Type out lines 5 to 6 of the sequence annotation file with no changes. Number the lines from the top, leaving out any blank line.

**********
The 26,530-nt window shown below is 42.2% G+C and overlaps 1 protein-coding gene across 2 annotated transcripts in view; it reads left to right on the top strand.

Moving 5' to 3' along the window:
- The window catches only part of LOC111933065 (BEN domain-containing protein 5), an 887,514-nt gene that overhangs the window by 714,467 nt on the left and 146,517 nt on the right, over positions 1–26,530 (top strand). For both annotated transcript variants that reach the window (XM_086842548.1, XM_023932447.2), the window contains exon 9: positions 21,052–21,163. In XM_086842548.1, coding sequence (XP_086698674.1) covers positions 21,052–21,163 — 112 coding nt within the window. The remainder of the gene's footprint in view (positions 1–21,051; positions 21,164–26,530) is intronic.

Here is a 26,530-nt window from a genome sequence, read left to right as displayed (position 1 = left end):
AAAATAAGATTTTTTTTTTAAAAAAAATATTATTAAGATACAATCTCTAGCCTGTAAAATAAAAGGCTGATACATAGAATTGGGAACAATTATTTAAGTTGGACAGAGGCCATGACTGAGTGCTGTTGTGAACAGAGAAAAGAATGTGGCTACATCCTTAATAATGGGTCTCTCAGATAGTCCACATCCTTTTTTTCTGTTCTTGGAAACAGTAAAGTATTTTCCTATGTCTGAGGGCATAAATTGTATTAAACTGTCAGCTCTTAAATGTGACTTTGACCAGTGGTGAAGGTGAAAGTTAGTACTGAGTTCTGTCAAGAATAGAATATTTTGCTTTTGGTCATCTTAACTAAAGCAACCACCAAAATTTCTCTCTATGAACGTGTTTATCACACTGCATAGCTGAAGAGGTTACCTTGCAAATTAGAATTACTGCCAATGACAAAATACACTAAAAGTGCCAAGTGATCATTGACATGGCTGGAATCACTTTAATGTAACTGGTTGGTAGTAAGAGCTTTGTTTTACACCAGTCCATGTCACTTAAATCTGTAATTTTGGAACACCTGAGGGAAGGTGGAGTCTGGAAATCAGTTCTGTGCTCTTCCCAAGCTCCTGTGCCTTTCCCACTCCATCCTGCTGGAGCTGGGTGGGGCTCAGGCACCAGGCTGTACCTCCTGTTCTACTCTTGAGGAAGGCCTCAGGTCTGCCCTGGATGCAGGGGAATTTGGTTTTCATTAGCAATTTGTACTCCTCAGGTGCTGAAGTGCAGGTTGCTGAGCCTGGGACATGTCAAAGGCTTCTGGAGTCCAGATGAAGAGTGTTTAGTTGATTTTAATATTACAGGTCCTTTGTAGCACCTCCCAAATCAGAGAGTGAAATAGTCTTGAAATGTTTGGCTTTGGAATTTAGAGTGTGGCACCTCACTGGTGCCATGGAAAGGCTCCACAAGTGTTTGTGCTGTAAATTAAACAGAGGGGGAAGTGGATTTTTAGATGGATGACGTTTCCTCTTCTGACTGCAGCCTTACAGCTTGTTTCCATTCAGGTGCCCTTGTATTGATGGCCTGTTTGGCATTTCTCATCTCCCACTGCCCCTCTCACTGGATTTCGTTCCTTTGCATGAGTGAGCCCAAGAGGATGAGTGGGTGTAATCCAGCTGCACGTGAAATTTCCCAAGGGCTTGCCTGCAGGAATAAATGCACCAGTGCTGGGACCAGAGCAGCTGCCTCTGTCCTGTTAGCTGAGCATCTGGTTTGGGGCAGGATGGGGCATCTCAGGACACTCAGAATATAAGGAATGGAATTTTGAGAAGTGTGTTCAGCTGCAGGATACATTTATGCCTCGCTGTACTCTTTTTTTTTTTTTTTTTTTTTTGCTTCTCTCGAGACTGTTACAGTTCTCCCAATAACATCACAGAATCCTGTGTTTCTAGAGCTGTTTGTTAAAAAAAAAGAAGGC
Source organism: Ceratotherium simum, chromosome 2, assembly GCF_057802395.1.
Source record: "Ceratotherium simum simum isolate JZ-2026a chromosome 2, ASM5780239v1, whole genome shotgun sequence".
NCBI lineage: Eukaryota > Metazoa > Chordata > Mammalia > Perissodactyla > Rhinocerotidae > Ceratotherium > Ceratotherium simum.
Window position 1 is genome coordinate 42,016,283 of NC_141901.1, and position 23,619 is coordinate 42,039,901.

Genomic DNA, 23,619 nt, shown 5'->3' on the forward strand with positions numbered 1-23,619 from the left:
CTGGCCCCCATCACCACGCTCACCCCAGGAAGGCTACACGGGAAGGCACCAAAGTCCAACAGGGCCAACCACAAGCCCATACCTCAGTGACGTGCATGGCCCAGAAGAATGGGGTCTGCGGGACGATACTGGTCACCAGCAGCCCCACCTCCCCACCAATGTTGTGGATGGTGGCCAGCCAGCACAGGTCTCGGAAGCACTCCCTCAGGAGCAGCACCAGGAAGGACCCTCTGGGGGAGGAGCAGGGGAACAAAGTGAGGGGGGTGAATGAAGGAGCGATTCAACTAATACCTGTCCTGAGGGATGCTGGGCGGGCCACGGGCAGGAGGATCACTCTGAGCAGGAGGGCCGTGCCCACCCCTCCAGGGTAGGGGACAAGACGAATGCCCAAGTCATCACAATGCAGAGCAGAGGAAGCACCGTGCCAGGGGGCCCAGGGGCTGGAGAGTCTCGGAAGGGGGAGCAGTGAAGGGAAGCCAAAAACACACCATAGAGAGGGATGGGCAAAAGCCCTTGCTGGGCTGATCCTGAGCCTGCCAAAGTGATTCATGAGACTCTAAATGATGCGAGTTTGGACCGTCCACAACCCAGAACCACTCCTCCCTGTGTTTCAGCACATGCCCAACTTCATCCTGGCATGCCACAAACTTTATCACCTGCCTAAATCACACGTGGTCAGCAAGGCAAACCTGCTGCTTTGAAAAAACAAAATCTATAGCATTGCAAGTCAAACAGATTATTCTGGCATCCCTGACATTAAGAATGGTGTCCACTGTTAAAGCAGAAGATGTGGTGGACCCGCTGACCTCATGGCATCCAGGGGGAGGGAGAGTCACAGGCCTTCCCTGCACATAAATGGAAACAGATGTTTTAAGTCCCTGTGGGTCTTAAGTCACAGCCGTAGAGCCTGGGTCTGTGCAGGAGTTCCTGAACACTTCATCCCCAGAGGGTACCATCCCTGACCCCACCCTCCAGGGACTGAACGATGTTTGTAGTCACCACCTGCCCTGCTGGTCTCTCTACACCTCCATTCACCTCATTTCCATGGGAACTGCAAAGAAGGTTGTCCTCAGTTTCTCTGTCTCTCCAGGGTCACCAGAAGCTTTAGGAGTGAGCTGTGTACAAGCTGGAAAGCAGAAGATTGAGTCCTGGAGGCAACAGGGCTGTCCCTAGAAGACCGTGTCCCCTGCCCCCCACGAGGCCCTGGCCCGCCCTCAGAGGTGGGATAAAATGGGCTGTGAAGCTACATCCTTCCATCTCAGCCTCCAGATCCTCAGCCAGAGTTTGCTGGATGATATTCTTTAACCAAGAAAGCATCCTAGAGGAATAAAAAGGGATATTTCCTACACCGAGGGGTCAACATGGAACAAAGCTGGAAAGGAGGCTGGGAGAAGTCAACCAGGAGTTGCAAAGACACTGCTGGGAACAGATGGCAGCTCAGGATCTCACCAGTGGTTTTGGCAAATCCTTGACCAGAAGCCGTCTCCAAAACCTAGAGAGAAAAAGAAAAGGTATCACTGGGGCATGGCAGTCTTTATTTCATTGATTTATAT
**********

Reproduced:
AAAATAAGATTTTTTTTTTAAAAAAAATATTATTAAGATACAATCTCTAGCCTGTAAAATAAAAGGCTGATACATAGAATTGGGAACAATTATTTAAGTTGGACAGAGGCCATGACTGAGTGCTGTTGTGAACAGAGAAAAGAATGTGGCTACATCCTTAATAATGGGTCTCTCAGATAGTCCACATCCTTTTTTTCTGTTCTTGGAAACAGTAAAGTATTTTCCTATGTCTGAGGGCATAAATTGTATTAAACTGTCAGCTCTTAAATGTGACTTTGACCAGTGGTGAAGGTGAAAGTTAGTACTGAGTTCTGTCAAGAATAGAATATTTTGCTTTTGGTCATCTTAACTAAAGCAACCACCAAAATTTCTCTCTATGAACGTGTTTATCACACTGCATAGCTGAAGAGGTTACCTTGCAAATTAGAATTACTGCCAATGACAAAATACACTAAAAGTGCCAAGTGATCATTGACATGGCTGGAATCACTTTAATGTAACTGGTTGGTAGTAAGAGCTTTGTTTTACACCAGTCCATGTCACTTAAATCTGTAATTTTGGAACACCTGAGGGAAGGTGGAGTCTGGAAATCAGTTCTGTGCTCTTCCCAAGCTCCTGTGCCTTTCCCACTCCATCCTGCTGGAGCTGGGTGGGGCTCAGGCACCAGGCTGTACCTCCTGTTCTACTCTTGAGGAAGGCCTCAGGTCTGCCCTGGATGCAGGGGAATTTGGTTTTCATTAGCAATTTGTACTCCTCAGGTGCTGAAGTGCAGGTTGCTGAGCCTGGGACATGTCAAAGGCTTCTGGAGTCCAGATGAAGAGTGTTTAGTTGATTTTAATATTACAGGTCCTTTGTAGCACCTCCCAAATCAGAGAGTGAAATAGTCTTGAAATGTTTGGCTTTGGAATTTAGAGTGTGGCACCTCACTGGTGCCATGGAAAGGCTCCACAAGTGTTTGTGCTGTAAATTAAACAGAGGGGGAAGTGGATTTTTAGATGGATGACGTTTCCTCTTCTGACTGCAGCCTTACAGCTTGTTTCCATTCAGGTGCCCTTGTATTGATGGCCTGTTTGGCATTTCTCATCTCCCACTGCCCCTCTCACTGGATTTCGTTCCTTTGCATGAGTGAGCCCAAGAGGATGAGTGGGTGTAATCCAGCTGCACGTGAAATTTCCCAAGGGCTTGCCTGCAGGAATAAATGCACCAGTGCTGGGACCAGAGCAGCTGCCTCTGTCCTGTTAGCTGAGCATCTGGTTTGGGGCAGGATGGGGCATCTCAGGACACTCAGAATATAAGGAATGGAATTTTGAGAAGTGTGTTCAGCTGCAGGATACATTTATGCCTCGCTGTACTCTTTTTTTTTTTTTTTTTTTTTTGCTTCTCTCGAGACTGTTACAGTTCTCCCAATAACATCACAGAATCCTGTGTTTCTAGAGCTGTTTGTTAAAAAAAAAGAAGGC
Source organism: Ceratotherium simum, chromosome 2, assembly GCF_057802395.1.